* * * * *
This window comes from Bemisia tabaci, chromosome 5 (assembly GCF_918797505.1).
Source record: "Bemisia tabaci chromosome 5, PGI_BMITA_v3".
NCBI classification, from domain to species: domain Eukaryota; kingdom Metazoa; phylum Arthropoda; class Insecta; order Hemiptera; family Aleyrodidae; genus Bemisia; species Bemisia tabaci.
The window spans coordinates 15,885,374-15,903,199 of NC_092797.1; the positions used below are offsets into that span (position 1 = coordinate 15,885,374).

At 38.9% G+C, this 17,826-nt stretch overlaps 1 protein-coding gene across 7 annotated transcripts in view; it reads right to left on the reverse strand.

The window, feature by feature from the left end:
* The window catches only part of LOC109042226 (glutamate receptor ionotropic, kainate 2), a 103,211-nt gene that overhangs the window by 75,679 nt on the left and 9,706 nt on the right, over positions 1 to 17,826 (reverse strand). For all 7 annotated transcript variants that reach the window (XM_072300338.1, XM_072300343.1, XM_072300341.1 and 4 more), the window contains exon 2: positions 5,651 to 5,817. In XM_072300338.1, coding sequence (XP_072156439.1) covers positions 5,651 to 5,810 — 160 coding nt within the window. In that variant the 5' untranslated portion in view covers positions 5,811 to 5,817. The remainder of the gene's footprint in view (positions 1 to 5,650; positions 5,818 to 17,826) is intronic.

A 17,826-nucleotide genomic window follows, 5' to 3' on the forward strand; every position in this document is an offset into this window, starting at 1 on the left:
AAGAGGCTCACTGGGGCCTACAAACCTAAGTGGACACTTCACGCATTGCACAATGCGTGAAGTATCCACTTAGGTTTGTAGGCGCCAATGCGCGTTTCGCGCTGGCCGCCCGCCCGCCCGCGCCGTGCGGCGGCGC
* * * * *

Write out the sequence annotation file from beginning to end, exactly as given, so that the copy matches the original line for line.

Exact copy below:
This window comes from Bemisia tabaci, chromosome 5 (assembly GCF_918797505.1).
Source record: "Bemisia tabaci chromosome 5, PGI_BMITA_v3".
NCBI classification, from domain to species: domain Eukaryota; kingdom Metazoa; phylum Arthropoda; class Insecta; order Hemiptera; family Aleyrodidae; genus Bemisia; species Bemisia tabaci.
The window spans coordinates 15,885,374-15,903,199 of NC_092797.1; the positions used below are offsets into that span (position 1 = coordinate 15,885,374).

At 38.9% G+C, this 17,826-nt stretch overlaps 1 protein-coding gene across 7 annotated transcripts in view; it reads right to left on the reverse strand.

The window, feature by feature from the left end:
* The window catches only part of LOC109042226 (glutamate receptor ionotropic, kainate 2), a 103,211-nt gene that overhangs the window by 75,679 nt on the left and 9,706 nt on the right, over positions 1 to 17,826 (reverse strand). For all 7 annotated transcript variants that reach the window (XM_072300338.1, XM_072300343.1, XM_072300341.1 and 4 more), the window contains exon 2: positions 5,651 to 5,817. In XM_072300338.1, coding sequence (XP_072156439.1) covers positions 5,651 to 5,810 — 160 coding nt within the window. In that variant the 5' untranslated portion in view covers positions 5,811 to 5,817. The remainder of the gene's footprint in view (positions 1 to 5,650; positions 5,818 to 17,826) is intronic.

A 17,826-nucleotide genomic window follows, 5' to 3' on the forward strand; every position in this document is an offset into this window, starting at 1 on the left:
AAGAGGCTCACTGGGGCCTACAAACCTAAGTGGACACTTCACGCATTGCACAATGCGTGAAGTATCCACTTAGGTTTGTAGGCGCCAATGCGCGTTTCGCGCTGGCCGCCCGCCCGCCCGCGCCGTGCGGCGGCGC